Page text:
However, by mixing enough facts into a value discussion, we can explain to ourselves and others why crushing them is really best for everyone. We can say that they just don’t understand that global warming is a real thing, or that kids really need two parents to grow up healthy. It is the other side’s failure to accept key facts that can justify to outsiders our uncompromising determination to crush them for a total win. Later on they may see we were right, and even thank us. But even if that doesn’t happen, right now we can feel justified in dismissing them.

I expect this dynamic plays out not only in national politics, but also in firm, church, and family politics. And it helps explain our widespread reluctance to adopt prediction markets, and other neutral fact estimation methods such as experiments, in relatively political contexts. We regularly want to support decisions that advance the values we share with our political allies, but we prefer the cover of seeming to be focused on estimating facts. To successfully use facts as a cover for values, we need to have enough fact issues mixed into our debates. And we need to avoid out-of-control fact estimation mechanisms that lack enough adjustment knobs to let us get the answers we want.

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  • Brian Slesinsky

    Even for people who avoid politics and like relatively data-filled presentations, are facts alone enough to keep our attention? It seems like even people who are relatively in favor of more facts still find them rather dry unless they are part of a larger argument or story. (But it doesn’t have to be a particularly partisan story.)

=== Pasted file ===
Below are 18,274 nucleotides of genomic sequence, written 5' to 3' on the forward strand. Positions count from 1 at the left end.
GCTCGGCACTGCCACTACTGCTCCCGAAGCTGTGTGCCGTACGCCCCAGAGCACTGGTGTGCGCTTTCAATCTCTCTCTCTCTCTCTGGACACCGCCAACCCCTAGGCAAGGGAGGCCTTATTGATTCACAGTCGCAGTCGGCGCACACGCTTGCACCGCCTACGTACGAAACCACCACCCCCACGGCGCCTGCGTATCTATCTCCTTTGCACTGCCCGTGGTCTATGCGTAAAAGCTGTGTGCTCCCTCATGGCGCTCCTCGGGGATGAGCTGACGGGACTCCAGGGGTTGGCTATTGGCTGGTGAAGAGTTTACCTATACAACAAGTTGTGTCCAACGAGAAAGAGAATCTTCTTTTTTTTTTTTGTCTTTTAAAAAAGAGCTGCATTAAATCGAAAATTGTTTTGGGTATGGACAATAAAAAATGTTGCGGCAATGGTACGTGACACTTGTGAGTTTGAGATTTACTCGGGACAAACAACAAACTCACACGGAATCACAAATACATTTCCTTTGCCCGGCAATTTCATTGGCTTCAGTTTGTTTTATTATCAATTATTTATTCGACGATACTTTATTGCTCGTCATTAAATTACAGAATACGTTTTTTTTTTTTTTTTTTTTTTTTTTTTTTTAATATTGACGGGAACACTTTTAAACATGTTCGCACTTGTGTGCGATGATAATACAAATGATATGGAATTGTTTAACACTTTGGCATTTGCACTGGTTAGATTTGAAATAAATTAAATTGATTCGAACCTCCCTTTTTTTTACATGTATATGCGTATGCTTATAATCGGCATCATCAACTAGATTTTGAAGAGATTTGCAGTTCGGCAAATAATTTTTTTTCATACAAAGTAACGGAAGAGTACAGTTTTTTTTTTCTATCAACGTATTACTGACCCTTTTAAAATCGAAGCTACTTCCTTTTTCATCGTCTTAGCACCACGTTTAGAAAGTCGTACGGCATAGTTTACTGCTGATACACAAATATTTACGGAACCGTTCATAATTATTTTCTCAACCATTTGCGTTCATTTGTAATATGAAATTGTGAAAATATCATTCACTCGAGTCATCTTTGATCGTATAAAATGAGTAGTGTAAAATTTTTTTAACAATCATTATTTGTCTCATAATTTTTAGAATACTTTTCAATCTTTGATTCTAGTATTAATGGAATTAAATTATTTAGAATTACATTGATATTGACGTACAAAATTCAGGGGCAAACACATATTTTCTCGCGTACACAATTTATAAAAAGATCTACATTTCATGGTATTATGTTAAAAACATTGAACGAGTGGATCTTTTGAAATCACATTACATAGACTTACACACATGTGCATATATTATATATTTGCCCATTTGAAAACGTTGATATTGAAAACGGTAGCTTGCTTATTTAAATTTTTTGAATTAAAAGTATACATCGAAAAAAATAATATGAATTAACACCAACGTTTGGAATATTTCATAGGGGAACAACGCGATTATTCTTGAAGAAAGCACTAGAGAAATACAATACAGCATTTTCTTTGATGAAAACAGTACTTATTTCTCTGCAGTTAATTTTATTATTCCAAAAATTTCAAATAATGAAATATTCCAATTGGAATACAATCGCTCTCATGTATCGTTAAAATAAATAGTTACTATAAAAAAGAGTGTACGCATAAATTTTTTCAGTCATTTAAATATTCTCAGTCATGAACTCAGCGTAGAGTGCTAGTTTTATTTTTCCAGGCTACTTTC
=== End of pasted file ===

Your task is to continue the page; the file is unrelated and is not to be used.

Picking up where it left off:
Your essay (which I largely agree with) is mostly data-free, as is my response. If it were entirely facts, it wouldn’t be an essay. The essays I admire most provide many facts that are interesting and perhaps useful, even if you disagree with the author’s position. But outside of the larger context, perhaps I wouldn’t place as much value on them.

    I place a high value on facts that seem useful in the sense of being able to support my position in a debate and are also more likely to be accepted by people who don’t share my values. I also value facts that tend to complicate the picture, and perhaps question some of my values. But this still probably isn’t the best way to place a value on facts.

    • http://overcomingbias.com RobinHanson

      I think you’re talking about recreational essays, that you read in your leisure time. The vast majority of practical talk in work, churches, & families is almost entirely fact talk.

      • ged zem

        What do you mean?